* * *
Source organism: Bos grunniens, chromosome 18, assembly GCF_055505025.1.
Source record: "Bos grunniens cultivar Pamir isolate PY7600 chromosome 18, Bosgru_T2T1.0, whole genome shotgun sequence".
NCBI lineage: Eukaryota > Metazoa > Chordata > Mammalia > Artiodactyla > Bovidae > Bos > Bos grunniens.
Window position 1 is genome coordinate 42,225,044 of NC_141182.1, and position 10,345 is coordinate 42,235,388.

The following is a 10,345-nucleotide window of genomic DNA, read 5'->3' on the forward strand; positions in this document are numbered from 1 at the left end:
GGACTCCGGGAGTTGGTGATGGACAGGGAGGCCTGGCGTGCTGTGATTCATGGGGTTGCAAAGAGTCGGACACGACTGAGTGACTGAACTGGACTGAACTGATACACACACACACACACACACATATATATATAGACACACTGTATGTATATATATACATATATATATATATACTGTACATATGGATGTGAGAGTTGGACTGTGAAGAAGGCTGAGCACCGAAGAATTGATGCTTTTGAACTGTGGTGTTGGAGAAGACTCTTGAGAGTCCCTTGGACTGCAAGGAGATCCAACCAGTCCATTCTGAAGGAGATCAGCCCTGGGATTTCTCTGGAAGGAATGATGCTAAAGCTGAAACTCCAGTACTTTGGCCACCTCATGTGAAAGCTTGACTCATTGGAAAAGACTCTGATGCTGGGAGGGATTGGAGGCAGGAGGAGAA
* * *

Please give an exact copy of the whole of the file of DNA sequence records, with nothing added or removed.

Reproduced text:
Source organism: Bos grunniens, chromosome 18, assembly GCF_055505025.1.
Source record: "Bos grunniens cultivar Pamir isolate PY7600 chromosome 18, Bosgru_T2T1.0, whole genome shotgun sequence".
NCBI lineage: Eukaryota > Metazoa > Chordata > Mammalia > Artiodactyla > Bovidae > Bos > Bos grunniens.
Window position 1 is genome coordinate 42,225,044 of NC_141182.1, and position 10,345 is coordinate 42,235,388.

The following is a 10,345-nucleotide window of genomic DNA, read 5'->3' on the forward strand; positions in this document are numbered from 1 at the left end:
GGACTCCGGGAGTTGGTGATGGACAGGGAGGCCTGGCGTGCTGTGATTCATGGGGTTGCAAAGAGTCGGACACGACTGAGTGACTGAACTGGACTGAACTGATACACACACACACACACACACATATATATATAGACACACTGTATGTATATATATACATATATATATATATACTGTACATATGGATGTGAGAGTTGGACTGTGAAGAAGGCTGAGCACCGAAGAATTGATGCTTTTGAACTGTGGTGTTGGAGAAGACTCTTGAGAGTCCCTTGGACTGCAAGGAGATCCAACCAGTCCATTCTGAAGGAGATCAGCCCTGGGATTTCTCTGGAAGGAATGATGCTAAAGCTGAAACTCCAGTACTTTGGCCACCTCATGTGAAAGCTTGACTCATTGGAAAAGACTCTGATGCTGGGAGGGATTGGAGGCAGGAGGAGAA